Reconsidering No-Go Theorems from a Practical Perspective

British Journal for the Philosophy of Science 69 (3):633-655 (2018)
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I argue that our judgements regarding the locally causal models that are compatible with a given constraint implicitly depend, in part, on the context of inquiry. It follows from this that certain quantum no-go theorems, which are particularly striking in the traditional foundational context, have no force when the context switches to a discussion of the physical systems we are capable of building with the aim of classically reproducing quantum statistics. I close with a general discussion of the possible implications of this for our understanding of the limits of classical description, and for our understanding of the fundamental aim of physical investigation. _1_ Introduction _2_ No-Go Results _2.1_ The CHSH inequality _2.2_ The GHZ equality _3_ Classically Simulating Quantum Statistics _3.1_ GHZ statistics _3.2_ Singlet statistics _4_ What Is a Classical Computer Simulation? _5_ Comparing the All-or-Nothing GHZ with Statistical equalities _6_ General Discussion _7_ Conclusion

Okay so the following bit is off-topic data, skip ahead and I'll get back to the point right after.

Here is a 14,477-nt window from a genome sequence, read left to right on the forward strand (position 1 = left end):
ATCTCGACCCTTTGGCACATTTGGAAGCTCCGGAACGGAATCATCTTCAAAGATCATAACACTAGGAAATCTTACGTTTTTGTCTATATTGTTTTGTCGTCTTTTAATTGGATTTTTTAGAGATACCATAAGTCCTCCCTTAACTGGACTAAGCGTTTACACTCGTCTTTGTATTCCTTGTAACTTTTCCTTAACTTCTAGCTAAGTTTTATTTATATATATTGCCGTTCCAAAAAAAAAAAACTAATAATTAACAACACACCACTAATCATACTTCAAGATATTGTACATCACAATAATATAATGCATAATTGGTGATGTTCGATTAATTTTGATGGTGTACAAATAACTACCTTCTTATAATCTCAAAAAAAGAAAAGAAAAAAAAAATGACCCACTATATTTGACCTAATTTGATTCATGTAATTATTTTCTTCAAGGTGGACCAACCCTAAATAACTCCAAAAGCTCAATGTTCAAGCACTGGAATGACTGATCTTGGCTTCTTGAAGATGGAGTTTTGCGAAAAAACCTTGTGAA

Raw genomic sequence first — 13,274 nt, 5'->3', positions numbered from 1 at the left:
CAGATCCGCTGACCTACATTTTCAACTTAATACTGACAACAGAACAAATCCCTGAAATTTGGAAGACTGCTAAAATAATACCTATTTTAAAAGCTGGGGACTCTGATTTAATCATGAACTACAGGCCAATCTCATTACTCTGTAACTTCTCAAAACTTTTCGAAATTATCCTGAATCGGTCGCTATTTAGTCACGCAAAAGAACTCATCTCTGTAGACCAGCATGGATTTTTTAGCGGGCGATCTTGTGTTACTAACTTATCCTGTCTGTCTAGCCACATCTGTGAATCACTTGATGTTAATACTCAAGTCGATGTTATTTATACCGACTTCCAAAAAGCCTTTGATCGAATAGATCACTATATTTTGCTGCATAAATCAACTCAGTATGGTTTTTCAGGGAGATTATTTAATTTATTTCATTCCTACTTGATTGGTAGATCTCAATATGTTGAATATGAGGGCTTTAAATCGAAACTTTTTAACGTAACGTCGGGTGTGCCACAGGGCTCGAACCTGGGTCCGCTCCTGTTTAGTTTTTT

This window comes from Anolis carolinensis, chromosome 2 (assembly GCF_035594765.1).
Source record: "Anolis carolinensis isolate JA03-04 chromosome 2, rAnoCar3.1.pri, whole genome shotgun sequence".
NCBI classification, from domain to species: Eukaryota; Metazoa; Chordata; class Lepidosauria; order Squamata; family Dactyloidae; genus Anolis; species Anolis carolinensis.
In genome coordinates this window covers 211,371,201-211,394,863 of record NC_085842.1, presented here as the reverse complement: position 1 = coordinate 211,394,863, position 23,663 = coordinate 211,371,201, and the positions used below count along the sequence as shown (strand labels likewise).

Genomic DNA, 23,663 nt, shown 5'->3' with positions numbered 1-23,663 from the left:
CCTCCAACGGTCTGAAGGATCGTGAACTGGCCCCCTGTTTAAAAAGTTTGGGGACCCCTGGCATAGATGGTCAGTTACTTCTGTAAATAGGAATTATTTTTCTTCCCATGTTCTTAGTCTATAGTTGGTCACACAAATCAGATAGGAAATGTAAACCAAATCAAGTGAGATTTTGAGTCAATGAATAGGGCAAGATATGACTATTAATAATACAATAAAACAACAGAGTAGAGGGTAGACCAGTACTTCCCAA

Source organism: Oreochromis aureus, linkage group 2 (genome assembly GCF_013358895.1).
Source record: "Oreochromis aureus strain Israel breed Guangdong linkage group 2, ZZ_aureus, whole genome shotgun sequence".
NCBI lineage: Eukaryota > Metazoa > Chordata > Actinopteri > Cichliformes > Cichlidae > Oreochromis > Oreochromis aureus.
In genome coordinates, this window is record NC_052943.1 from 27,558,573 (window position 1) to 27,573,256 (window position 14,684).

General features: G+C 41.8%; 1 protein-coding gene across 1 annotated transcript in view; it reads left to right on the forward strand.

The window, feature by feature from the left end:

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Michael Cuffaro
Ludwig Maximilians Universität, München

Citations of this work

Quantum computing.Amit Hagar & Michael Cuffaro - 2019 - Stanford Encyclopedia of Philosophy.
Information causality, the Tsirelson bound, and the ‘being-thus’ of things.Michael E. Cuffaro - 2020 - Studies in History and Philosophy of Science Part B: Studies in History and Philosophy of Modern Physics 72:266-277.
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